Pete locks Lana in a soundproof room with a steel door and drives off to lay a fatal trap for Superman. Luckily the room has a window, and after several failed attempts to get help, Lana hits upon the idea of starting a fire in a trash can, letting the smoke waft out the window to bring the fire department.

By this point, however, Pete has his trap ready and goes to kidnap Lois Kent as bait.

Umm...sure, Pete. If Lois has a signal-watch like Jimmy Olsen's, it can only mean she's married to Superman. You know, just like Jimmy is. And that means Superman is a bigamist, and bi-sexual. Go on, I'm with you so far...

Pete takes Lois to a secret cave hideout and uses the watch to call Superman, who arrives to find the whole place is one gigantic Kryptonite deathtrap. Meanwhile Lana's been rescued by the fire department and runs to Clark and Lois' home only to find she's too late. Heading to Ma and Pa Kent's house in tears, she says "only another Superman could save Superman now," inspiring Lex to use one of his inventions to give himself super-powers, even though the device suffers from a "serious defect."

Borrowing one of Clark's spare Superman suits, he flies to the rescue;

That's right, Lex. Giving an Earthman super-powers does not give him Superman's weakness. Except when it does.

Lex smashes the place up, and when Pete turns a Kryptonian Death Ray on him (guess they weren't as pacifistic as we thought), it reflects off his invulnerable body and kills Pete instead. Lex removes Superman from the cave, but even as the Man of Steel recovers, his brother pays the ultimate price:

At Lex's funeral, Lois reaches out to Lana with an offer to become closer friends, and Clark bids farewell to a man who started a criminal, became a brother and died a hero:

Wow. Just wow. This story packs a real emotional punch, both in plot and art. Note we get a second wordless panel at the end here, as Lana breaks down after Lois's offer of friendship. And again, we see that sometimes the secret of knowing how to write comics is knowing when to shut up and let the pictures talk for you.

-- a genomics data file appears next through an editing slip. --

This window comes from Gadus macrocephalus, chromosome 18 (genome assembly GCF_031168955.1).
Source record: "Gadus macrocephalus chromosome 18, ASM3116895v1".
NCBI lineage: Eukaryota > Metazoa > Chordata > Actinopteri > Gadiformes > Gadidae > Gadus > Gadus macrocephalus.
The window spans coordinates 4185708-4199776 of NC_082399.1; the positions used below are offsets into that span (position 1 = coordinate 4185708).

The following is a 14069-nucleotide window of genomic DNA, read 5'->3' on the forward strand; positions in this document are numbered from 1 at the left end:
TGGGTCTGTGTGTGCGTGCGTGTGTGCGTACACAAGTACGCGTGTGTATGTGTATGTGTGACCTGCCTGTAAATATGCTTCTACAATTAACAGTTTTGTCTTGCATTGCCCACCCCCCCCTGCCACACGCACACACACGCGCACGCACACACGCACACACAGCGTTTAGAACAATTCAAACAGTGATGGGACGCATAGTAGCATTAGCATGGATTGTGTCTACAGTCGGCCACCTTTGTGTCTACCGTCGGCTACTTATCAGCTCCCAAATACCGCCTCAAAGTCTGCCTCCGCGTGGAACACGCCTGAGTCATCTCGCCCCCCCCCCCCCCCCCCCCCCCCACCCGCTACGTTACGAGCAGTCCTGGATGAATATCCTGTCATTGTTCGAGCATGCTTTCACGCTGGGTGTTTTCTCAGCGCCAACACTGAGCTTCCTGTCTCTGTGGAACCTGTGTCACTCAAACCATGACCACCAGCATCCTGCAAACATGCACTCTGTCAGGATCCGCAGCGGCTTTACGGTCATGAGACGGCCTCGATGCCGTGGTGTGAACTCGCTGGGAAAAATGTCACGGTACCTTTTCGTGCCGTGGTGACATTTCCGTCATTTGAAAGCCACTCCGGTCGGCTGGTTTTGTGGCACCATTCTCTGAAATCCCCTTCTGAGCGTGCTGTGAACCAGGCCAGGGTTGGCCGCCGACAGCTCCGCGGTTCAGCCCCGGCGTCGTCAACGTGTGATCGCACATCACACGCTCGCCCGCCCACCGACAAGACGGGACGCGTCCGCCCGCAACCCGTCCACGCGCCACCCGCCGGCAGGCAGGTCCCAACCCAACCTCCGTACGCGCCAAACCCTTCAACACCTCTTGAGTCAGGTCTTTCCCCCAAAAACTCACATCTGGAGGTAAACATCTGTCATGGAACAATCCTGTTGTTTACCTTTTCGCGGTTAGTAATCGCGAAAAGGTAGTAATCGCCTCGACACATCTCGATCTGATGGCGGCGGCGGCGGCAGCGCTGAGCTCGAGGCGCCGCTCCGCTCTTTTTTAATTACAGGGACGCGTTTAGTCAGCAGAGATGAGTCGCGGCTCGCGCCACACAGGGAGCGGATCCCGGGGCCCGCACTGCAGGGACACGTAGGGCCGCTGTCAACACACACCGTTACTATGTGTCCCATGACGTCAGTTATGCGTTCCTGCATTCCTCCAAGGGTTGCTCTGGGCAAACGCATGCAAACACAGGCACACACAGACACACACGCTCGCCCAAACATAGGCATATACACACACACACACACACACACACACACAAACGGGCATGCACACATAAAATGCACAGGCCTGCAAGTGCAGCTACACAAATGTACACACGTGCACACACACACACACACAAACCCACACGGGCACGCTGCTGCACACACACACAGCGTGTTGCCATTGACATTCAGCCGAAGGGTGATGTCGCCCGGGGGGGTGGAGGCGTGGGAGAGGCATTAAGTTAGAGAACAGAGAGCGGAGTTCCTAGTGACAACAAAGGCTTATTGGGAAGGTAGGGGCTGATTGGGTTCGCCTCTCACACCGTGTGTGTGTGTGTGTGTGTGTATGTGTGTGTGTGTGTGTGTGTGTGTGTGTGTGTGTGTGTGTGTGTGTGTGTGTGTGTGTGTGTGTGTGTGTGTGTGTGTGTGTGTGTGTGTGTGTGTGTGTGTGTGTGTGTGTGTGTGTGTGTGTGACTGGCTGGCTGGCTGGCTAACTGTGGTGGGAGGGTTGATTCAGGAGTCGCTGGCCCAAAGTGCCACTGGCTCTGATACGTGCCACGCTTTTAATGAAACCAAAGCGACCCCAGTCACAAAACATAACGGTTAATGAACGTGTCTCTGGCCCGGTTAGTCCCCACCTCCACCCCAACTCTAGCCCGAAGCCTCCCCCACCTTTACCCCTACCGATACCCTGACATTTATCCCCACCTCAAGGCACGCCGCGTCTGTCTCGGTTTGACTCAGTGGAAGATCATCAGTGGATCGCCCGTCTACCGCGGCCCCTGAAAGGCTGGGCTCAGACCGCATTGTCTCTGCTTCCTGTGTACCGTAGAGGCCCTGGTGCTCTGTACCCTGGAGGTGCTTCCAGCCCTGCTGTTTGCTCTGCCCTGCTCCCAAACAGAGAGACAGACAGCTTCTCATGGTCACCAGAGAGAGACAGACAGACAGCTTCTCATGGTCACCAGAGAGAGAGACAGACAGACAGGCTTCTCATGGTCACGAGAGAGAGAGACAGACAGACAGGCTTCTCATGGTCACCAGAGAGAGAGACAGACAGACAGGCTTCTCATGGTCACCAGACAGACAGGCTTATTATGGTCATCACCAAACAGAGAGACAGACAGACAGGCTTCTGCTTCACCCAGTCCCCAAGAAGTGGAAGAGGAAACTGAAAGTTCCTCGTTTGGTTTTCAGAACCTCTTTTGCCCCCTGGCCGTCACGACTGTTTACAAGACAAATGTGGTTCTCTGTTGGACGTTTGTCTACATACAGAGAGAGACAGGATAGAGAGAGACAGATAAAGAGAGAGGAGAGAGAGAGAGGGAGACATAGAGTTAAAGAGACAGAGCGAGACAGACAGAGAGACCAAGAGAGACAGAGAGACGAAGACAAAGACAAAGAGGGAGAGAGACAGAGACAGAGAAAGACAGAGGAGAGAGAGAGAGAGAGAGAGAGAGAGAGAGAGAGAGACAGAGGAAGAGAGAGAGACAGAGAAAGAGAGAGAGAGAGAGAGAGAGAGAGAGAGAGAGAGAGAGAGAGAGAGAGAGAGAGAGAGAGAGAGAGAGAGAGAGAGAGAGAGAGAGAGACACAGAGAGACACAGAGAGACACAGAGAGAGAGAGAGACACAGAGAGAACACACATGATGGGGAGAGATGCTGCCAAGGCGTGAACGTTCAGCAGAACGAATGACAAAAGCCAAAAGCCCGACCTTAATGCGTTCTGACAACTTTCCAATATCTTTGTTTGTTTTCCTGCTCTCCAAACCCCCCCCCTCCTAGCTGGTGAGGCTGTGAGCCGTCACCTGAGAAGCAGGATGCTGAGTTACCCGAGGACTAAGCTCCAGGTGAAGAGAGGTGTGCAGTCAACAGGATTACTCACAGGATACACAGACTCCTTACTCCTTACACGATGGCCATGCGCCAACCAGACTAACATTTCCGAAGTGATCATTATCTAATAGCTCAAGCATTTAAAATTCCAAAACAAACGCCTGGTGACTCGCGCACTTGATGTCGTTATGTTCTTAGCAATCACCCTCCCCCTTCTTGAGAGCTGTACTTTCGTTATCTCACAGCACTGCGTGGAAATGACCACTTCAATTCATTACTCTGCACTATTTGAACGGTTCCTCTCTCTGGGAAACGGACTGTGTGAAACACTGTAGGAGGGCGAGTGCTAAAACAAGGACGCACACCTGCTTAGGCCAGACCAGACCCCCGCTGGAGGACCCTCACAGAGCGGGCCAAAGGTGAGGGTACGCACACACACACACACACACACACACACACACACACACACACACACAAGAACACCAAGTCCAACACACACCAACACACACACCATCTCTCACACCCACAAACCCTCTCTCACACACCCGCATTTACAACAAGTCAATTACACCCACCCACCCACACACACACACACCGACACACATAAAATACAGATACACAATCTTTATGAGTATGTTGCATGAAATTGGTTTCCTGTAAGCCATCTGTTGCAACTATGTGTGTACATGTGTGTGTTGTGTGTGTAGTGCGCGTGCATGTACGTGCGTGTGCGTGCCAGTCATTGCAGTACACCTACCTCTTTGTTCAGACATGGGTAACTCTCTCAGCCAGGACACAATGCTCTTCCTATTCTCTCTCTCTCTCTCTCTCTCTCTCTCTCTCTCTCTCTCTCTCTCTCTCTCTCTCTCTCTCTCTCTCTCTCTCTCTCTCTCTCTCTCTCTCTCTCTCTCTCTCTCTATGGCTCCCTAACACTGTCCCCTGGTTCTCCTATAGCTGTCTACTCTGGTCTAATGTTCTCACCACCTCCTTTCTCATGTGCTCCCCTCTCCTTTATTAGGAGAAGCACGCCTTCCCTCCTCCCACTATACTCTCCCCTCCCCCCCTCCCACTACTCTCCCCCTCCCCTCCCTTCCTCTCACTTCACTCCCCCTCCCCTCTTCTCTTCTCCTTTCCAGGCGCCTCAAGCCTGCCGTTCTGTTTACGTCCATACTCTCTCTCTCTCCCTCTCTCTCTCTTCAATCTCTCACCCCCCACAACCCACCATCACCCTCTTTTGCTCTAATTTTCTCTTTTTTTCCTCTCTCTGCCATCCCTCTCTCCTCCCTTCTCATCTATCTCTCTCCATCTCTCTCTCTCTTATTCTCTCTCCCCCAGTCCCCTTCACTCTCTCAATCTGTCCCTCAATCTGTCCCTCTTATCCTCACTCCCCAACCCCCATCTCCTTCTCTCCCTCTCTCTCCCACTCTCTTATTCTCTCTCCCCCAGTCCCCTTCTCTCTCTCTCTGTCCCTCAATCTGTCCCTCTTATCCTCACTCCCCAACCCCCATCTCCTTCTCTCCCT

This one hits all the right notes for me, personally. I've always been intrigued by the themes of redemption and the basic goodness of humanity that run through the Silver Age Superman mythos. On many occasions, we saw hints of Luthor's good side and the tantalizing promise that someday he might reform and become a friend again to Superman. To me, this made him an infinitely more interesting character than any dozen "evil through and through" characters, including the one he himself would become in later years. In this story, he redeems himself, if only to pay with his life.

It's a twist we've seen before, of course, with Wonder Man and Android-I and, most memorably for me, Joe Meach the Composite Superman, but done right it always works, and here it's done right, tapping into the emotional power of the mythos' longest-running feud and Superman's great longing for family.

Of course there's a flip side to all this noble stuff. In the super-mythos, just as love and kindness can melt the hardest heart, so can jealousy and hatred destroy lives and happiness. As if the Universe demands some measure of evil to balance out Lex's newfound goodness, Pete Ross is transformed from BFF to arch-enemy, and goes out like a punk. If anything, this is where the premise strains credulity the furthest, but the creators manage to make it work.

Hamilton still gives "goodness and virtue" one up, though, by including the last bit between Lois and Lana. Reaching out to the widowed Lana, Lois opens the door to a real friendship in place of the catty rivalry that exists in our reality. It's one last plug for the power of kindness and compassion, and just one more reason this story is pure awesomeness.